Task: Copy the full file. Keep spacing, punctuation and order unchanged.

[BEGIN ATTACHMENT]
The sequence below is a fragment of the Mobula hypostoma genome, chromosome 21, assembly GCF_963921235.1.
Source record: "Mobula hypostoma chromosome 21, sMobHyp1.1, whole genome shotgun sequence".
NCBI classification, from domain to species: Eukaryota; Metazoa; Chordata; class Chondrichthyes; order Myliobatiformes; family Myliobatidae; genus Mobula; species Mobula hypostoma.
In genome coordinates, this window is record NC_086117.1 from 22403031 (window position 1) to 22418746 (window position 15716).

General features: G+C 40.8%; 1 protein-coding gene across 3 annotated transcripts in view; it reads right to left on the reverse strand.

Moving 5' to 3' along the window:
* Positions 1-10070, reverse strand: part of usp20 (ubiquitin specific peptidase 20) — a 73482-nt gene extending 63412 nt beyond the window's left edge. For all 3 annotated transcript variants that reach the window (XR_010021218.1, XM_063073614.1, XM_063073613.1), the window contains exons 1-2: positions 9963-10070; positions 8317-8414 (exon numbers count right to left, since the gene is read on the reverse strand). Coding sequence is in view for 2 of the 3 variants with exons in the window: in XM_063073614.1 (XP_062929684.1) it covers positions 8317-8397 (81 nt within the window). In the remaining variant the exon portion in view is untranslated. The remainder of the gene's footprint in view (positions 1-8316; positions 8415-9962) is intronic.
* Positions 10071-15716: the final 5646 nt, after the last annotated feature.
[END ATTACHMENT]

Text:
The sequence below is a fragment of the Mobula hypostoma genome, chromosome 21, assembly GCF_963921235.1.
Source record: "Mobula hypostoma chromosome 21, sMobHyp1.1, whole genome shotgun sequence".
NCBI classification, from domain to species: Eukaryota; Metazoa; Chordata; class Chondrichthyes; order Myliobatiformes; family Myliobatidae; genus Mobula; species Mobula hypostoma.
In genome coordinates, this window is record NC_086117.1 from 22403031 (window position 1) to 22418746 (window position 15716).

General features: G+C 40.8%; 1 protein-coding gene across 3 annotated transcripts in view; it reads right to left on the reverse strand.

Moving 5' to 3' along the window:
* Positions 1-10070, reverse strand: part of usp20 (ubiquitin specific peptidase 20) — a 73482-nt gene extending 63412 nt beyond the window's left edge. For all 3 annotated transcript variants that reach the window (XR_010021218.1, XM_063073614.1, XM_063073613.1), the window contains exons 1-2: positions 9963-10070; positions 8317-8414 (exon numbers count right to left, since the gene is read on the reverse strand). Coding sequence is in view for 2 of the 3 variants with exons in the window: in XM_063073614.1 (XP_062929684.1) it covers positions 8317-8397 (81 nt within the window). In the remaining variant the exon portion in view is untranslated. The remainder of the gene's footprint in view (positions 1-8316; positions 8415-9962) is intronic.
* Positions 10071-15716: the final 5646 nt, after the last annotated feature.